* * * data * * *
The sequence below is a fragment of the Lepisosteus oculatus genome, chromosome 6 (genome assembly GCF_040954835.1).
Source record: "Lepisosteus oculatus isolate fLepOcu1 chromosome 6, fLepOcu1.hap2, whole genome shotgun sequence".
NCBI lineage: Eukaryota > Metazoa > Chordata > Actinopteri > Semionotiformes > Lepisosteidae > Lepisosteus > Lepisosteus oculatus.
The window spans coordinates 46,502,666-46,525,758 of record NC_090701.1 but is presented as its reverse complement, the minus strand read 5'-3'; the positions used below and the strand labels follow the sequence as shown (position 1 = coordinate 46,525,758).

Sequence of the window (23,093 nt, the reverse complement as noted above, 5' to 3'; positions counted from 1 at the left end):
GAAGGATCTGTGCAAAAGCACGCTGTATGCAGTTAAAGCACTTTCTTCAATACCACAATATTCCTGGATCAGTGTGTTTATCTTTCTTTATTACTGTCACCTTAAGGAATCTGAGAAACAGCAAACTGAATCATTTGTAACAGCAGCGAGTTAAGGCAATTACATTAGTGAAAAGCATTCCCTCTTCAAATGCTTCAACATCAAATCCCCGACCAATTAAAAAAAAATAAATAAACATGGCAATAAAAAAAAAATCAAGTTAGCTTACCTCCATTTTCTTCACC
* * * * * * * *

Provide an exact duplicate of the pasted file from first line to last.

The sequence below is a fragment of the Lepisosteus oculatus genome, chromosome 6 (genome assembly GCF_040954835.1).
Source record: "Lepisosteus oculatus isolate fLepOcu1 chromosome 6, fLepOcu1.hap2, whole genome shotgun sequence".
NCBI lineage: Eukaryota > Metazoa > Chordata > Actinopteri > Semionotiformes > Lepisosteidae > Lepisosteus > Lepisosteus oculatus.
The window spans coordinates 46,502,666-46,525,758 of record NC_090701.1 but is presented as its reverse complement, the minus strand read 5'-3'; the positions used below and the strand labels follow the sequence as shown (position 1 = coordinate 46,525,758).

Sequence of the window (23,093 nt, the reverse complement as noted above, 5' to 3'; positions counted from 1 at the left end):
GAAGGATCTGTGCAAAAGCACGCTGTATGCAGTTAAAGCACTTTCTTCAATACCACAATATTCCTGGATCAGTGTGTTTATCTTTCTTTATTACTGTCACCTTAAGGAATCTGAGAAACAGCAAACTGAATCATTTGTAACAGCAGCGAGTTAAGGCAATTACATTAGTGAAAAGCATTCCCTCTTCAAATGCTTCAACATCAAATCCCCGACCAATTAAAAAAAAATAAATAAACATGGCAATAAAAAAAAAATCAAGTTAGCTTACCTCCATTTTCTTCACC